Paradise Gardens is a dark book. It begins when the Earth's surface is too polluted to support human life. In the wake of the dissolution of the Old Federal government, corporations flee underground to the ultimate real estate project Paradise Gardens. I have been haunted by what occurs, because it is lived by characters who became real to me. And as the story was always present, in the back of my mind, I dreamed segments, as well as imagined them awake. The characters evolved their world in my consciousness. Before it was serialized, I  found I had to update  things that had already occurred in my book, before they happened in reality. The World Trade Center is partially destroyed, the Information Pirates, their billboards and  missions to preserve facts, operated before there was an Internet. Some things had to be updated for our time.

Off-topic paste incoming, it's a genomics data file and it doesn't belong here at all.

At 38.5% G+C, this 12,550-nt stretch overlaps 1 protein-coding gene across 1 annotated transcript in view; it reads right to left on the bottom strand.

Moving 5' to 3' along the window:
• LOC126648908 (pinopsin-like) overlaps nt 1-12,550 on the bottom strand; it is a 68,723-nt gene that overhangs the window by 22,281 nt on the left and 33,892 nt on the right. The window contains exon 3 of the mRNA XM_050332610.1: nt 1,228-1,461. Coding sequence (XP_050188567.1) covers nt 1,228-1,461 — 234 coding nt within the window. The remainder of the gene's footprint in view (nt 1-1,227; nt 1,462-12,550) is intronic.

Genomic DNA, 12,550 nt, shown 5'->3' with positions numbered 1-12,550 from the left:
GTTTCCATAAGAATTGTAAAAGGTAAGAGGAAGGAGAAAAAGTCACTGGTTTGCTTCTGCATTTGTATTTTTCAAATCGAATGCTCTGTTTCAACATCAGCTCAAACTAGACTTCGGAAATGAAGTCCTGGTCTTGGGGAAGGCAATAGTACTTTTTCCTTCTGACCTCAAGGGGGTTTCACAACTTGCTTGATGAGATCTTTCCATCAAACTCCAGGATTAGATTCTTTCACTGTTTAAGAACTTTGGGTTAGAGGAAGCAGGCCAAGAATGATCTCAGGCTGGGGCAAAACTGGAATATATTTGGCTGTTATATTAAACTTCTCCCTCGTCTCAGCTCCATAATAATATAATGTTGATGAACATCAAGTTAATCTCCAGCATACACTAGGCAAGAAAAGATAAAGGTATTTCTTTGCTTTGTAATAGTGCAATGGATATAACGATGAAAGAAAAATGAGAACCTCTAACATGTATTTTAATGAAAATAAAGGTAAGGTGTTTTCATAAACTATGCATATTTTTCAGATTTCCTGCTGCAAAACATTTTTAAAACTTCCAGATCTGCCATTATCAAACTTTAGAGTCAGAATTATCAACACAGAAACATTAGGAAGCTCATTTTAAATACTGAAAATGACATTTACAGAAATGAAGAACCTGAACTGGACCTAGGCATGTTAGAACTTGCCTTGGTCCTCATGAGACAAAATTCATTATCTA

Now we find ourselves at what to the apocalyptic seems the beginning of the end of our democracy, with a president-elect who has sold angry voters what appears to be another bill of dubious goods. To the more pragmatic, this presidency just means four years of a regressive agenda--yet it's crucial for the international climate crisis, which can't be undone. Like all dystopians, I hope that reality does not continue to merge with my fiction.

If a cautionary tale has a function, it raises consciousness of what can happen--to ward it off. This novel may be the equivalent of shamanic practices, where a tribe wards off a disaster by transferring negative energy to an object. Some also use earth to cleanse negative energy, water or fire to change its nature. Knowledge for any society is the best protection. And in our time, perhaps negative visualization has a function. This novel can purge our fear, allow a passage for changing dark  "unthinkable" visualization to a positive future. Paradise Gardens is a passage and at the end, there is unity--of people, place, and nature. 

FOR A RECORDED 80 SECOND AUTHOR READING of PARADISE GARDENS here.
https://www.authorscorner.org/